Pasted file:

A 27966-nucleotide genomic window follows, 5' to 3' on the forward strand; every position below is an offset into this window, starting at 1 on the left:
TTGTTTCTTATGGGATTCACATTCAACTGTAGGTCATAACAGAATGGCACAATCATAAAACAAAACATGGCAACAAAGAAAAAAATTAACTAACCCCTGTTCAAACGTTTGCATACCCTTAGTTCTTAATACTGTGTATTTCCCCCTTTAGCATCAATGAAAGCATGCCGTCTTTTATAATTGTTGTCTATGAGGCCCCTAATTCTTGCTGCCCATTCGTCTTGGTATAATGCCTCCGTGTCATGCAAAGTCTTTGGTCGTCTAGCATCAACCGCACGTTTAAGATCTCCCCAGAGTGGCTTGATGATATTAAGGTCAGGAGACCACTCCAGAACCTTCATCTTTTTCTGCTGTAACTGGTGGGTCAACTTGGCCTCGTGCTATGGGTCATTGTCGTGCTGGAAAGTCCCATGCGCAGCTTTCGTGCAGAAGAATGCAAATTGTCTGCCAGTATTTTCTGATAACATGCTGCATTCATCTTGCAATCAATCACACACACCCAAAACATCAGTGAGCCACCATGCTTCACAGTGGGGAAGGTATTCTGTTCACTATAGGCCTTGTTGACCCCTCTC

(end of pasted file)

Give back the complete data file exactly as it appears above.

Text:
A 27966-nucleotide genomic window follows, 5' to 3' on the forward strand; every position below is an offset into this window, starting at 1 on the left:
TTGTTTCTTATGGGATTCACATTCAACTGTAGGTCATAACAGAATGGCACAATCATAAAACAAAACATGGCAACAAAGAAAAAAATTAACTAACCCCTGTTCAAACGTTTGCATACCCTTAGTTCTTAATACTGTGTATTTCCCCCTTTAGCATCAATGAAAGCATGCCGTCTTTTATAATTGTTGTCTATGAGGCCCCTAATTCTTGCTGCCCATTCGTCTTGGTATAATGCCTCCGTGTCATGCAAAGTCTTTGGTCGTCTAGCATCAACCGCACGTTTAAGATCTCCCCAGAGTGGCTTGATGATATTAAGGTCAGGAGACCACTCCAGAACCTTCATCTTTTTCTGCTGTAACTGGTGGGTCAACTTGGCCTCGTGCTATGGGTCATTGTCGTGCTGGAAAGTCCCATGCGCAGCTTTCGTGCAGAAGAATGCAAATTGTCTGCCAGTATTTTCTGATAACATGCTGCATTCATCTTGCAATCAATCACACACACCCAAAACATCAGTGAGCCACCATGCTTCACAGTGGGGAAGGTATTCTGTTCACTATAGGCCTTGTTGACCCCTCTC